Bill Bryan, who made the motion to call for a referendum during the City Council’s Jan. 26 meeting, said it is time for the city to begin exploring options to shore up its dwindling revenue.
The exemption, he said, was put into place through a referendum a number of years ago when the economic times were different.
“I don’t think anyone realized the impact that such an exemption would have on our city’s finances,” he said.
Canton grants a $112,000 exemption on property for seniors age 62 or older. The person receiving the exemption must reside in the home.
Along with Canton, Holly Springs and Woodstock offer senior homestead exemptions for those 62 years or older.
In the state of Georgia, homes are appraised at fair market value, but are assessed at 40 percent of that appraised value.
For example, a senior in Canton who owns a home valued at $300,000, assessed at 40 percent, or $120,000, would have the $112,000 homestead exemption applied, which would leave the property with $8,000 that can be taxed.
The city would then calculate the taxable portion with its 6.80 millage rate, resulting in the homeowner having a $54 tax bill.
As property values decline, some homeowners end up paying no property taxes.
Bryan contends those receiving the exemption aren’t the ones who benefit from it.
“We need to look at the ones who really need help, the ones living month to month, hand to mouth in rental properties,” he said. “That’s one of the reasons why I’m proposing to let voters decide. It’s not accomplishing anything worthwhile.”
Bryan said in 2011, 1,231 homes in the city limits either paid no property taxes or paid a “disproportionately small amount.”
Three years ago, he noted that number was close to 1,500 and an additional 102 homes have applied for the exemption just in 2012.
The councilman said that exemption has cost taxpayers $601,043 and the city’s revenue has dropped by 22.5 percent last year.
Bryan said he’s merely pointing out these details because his “sworn responsibility is to represent all of the citizens of Canton.”
“I don’t want to come across with a person with a vendetta, he said. “I’m just doing my job. I pointed out a gigantic hole in the public treasury and a way to fix it.”
Bryan’s proposal last week drew several comments in opposition, including comments from Mayor Gene Hobgood and other council members.
Hobgood said the city just needs to “tighten our belts” and “we will be okay.”
He added it wasn’t in the best interest of the city to take away something that’s been in place for years.
“It’s very clear that if we didn’t like, it shouldn’t have been given,” he said “It’s a good thing for seniors and they do contribute to the community quite a bit.”
Councilman Glen Cummins agreed, adding the elimination would “discourage seniors from moving to the city.”
Councilman John Beresford said Bryan was more willing to point out the money being lost with the exemption, but ignores the city’s roughly $30 million debt related to the Hickory Log Creek Reservoir.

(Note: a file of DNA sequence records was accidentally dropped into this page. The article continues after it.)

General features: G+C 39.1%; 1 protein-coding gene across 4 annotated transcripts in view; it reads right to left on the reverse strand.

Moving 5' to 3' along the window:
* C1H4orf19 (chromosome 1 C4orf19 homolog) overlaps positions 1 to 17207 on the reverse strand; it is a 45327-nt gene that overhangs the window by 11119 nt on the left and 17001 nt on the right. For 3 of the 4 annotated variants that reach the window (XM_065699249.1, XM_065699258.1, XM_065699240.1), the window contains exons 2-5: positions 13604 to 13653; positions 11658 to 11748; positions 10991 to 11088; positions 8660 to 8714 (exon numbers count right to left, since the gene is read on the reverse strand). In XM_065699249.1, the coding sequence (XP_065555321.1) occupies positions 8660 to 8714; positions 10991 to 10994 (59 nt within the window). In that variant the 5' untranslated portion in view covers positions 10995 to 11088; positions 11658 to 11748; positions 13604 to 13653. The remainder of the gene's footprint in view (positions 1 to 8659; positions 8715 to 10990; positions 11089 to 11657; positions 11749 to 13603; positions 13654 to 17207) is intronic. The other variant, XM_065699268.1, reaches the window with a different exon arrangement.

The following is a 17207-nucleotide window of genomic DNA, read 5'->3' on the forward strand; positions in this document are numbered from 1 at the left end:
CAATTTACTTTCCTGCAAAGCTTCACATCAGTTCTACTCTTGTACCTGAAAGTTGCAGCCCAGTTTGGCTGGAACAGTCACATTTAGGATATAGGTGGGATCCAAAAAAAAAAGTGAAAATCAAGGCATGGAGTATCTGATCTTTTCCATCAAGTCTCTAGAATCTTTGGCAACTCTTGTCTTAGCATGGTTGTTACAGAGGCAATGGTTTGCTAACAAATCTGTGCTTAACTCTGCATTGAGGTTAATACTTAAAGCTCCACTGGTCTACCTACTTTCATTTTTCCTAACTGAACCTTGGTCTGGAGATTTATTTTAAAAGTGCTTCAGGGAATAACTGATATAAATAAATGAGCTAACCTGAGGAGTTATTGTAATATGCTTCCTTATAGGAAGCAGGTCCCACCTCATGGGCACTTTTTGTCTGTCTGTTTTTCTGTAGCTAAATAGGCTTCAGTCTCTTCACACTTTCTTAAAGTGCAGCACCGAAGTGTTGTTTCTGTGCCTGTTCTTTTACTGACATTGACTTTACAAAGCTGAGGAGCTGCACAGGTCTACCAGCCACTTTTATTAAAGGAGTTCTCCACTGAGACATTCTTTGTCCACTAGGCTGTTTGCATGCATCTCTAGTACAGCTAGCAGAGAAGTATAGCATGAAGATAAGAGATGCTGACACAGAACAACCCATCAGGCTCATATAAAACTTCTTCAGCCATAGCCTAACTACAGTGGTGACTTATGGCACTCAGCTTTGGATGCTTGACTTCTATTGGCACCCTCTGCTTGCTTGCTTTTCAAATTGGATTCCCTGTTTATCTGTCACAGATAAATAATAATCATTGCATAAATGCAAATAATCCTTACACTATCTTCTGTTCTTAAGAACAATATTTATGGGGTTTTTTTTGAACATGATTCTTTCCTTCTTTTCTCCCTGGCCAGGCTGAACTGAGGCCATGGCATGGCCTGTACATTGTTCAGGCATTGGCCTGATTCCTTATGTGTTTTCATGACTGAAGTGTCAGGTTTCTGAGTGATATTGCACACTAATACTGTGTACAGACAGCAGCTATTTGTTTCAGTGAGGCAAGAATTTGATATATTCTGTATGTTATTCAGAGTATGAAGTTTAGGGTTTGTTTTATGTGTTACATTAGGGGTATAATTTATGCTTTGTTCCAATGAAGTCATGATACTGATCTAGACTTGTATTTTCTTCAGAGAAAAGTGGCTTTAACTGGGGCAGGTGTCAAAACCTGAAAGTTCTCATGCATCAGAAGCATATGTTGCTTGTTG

“There’s other ways to approach our financial situation,” he said. “He’s really grasping for straws. I’m very disappointed in his actions. I’m disappointed in his thought process.”
Councilman Jack Goodwin said he also disagrees with Bryan, adding many seniors have worked very hard to get where they are and many in the city are on fixed incomes.
“What little we give them in benefits, I think most of them put it back in the community,” he added.
Bryan contests the fact that seniors will stop moving to Canton if the exemption is altered or revoked.
He also said there is no way to prove the arguments some made last week that seniors spend more of their per capita income inside the city than the younger generations.
Bryan also “responsible homeownership” brings the responsibility of paying for municipal services one receives.
He also said he wasn’t sure where the city could cut any more expenses and “continue to exist as a city.”
“I’m not disrespectful towards senior citizens that have worked hard, but (they) have not worked hard to get a free ride at the expense from the rest of us,” he said.
Councilman Bob Rush said he can see where his fellow elected official is coming from, but added “he’s pushing it a little too hard.”
Rush said the city could explore lowering the exemption because of the fact that property values have declined.
Councilman Hooky Huffman also said Bryan brought up valid points, but he noted he would not be in favor of eliminating the exemption.
Huffman did say the age of 62 as the standard was established years ago and many seniors continue to work and live past the age of 62, so it wouldn’t hurt to examine reviewing the age.
If any changes were go to in effect, Huffman said he would support current citizens receiving the exemption being grandfathered in so they would not be affected by any changes.
“This would not render the city near the amount of savings that Mr. Bryan initially proposed, but over several years, it will help close the gap,” he said.